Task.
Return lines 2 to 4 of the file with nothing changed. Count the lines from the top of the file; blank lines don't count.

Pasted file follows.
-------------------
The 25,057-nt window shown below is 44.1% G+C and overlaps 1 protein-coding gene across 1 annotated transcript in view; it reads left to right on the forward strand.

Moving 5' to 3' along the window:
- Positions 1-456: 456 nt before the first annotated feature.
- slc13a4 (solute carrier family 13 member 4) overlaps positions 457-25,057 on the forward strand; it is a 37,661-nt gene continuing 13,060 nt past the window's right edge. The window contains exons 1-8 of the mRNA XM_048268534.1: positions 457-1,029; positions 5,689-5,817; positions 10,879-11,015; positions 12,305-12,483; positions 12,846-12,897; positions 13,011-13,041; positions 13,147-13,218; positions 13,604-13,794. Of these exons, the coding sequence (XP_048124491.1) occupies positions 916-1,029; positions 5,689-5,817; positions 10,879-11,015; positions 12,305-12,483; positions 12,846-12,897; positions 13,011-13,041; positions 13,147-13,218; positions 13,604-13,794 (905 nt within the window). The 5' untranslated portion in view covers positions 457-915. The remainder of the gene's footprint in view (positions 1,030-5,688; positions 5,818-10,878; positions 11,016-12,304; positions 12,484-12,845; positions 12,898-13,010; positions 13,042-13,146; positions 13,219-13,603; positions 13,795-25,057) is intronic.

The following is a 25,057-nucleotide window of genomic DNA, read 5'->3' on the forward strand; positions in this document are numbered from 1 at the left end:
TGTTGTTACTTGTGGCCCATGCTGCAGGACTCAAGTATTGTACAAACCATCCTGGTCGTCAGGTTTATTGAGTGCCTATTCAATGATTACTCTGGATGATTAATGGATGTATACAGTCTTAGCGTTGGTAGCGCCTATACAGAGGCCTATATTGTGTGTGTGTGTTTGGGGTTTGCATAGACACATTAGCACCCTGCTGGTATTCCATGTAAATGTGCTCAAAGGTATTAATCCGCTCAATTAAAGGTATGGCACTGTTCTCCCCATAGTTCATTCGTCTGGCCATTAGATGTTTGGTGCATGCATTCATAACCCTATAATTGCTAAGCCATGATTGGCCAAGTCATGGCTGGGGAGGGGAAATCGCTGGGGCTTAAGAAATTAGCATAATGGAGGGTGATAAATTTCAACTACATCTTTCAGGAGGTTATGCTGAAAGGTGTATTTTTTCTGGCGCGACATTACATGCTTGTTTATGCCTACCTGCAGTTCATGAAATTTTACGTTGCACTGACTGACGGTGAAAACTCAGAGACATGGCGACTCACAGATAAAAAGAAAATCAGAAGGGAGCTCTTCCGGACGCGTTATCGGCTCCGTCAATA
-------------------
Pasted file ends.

Moving 5' to 3' along the window:
- Positions 1-456: 456 nt before the first annotated feature.
- slc13a4 (solute carrier family 13 member 4) overlaps positions 457-25,057 on the forward strand; it is a 37,661-nt gene continuing 13,060 nt past the window's right edge. The window contains exons 1-8 of the mRNA XM_048268534.1: positions 457-1,029; positions 5,689-5,817; positions 10,879-11,015; positions 12,305-12,483; positions 12,846-12,897; positions 13,011-13,041; positions 13,147-13,218; positions 13,604-13,794. Of these exons, the coding sequence (XP_048124491.1) occupies positions 916-1,029; positions 5,689-5,817; positions 10,879-11,015; positions 12,305-12,483; positions 12,846-12,897; positions 13,011-13,041; positions 13,147-13,218; positions 13,604-13,794 (905 nt within the window). The 5' untranslated portion in view covers positions 457-915. The remainder of the gene's footprint in view (positions 1,030-5,688; positions 5,818-10,878; positions 11,016-12,304; positions 12,484-12,845; positions 12,898-13,010; positions 13,042-13,146; positions 13,219-13,603; positions 13,795-25,057) is intronic.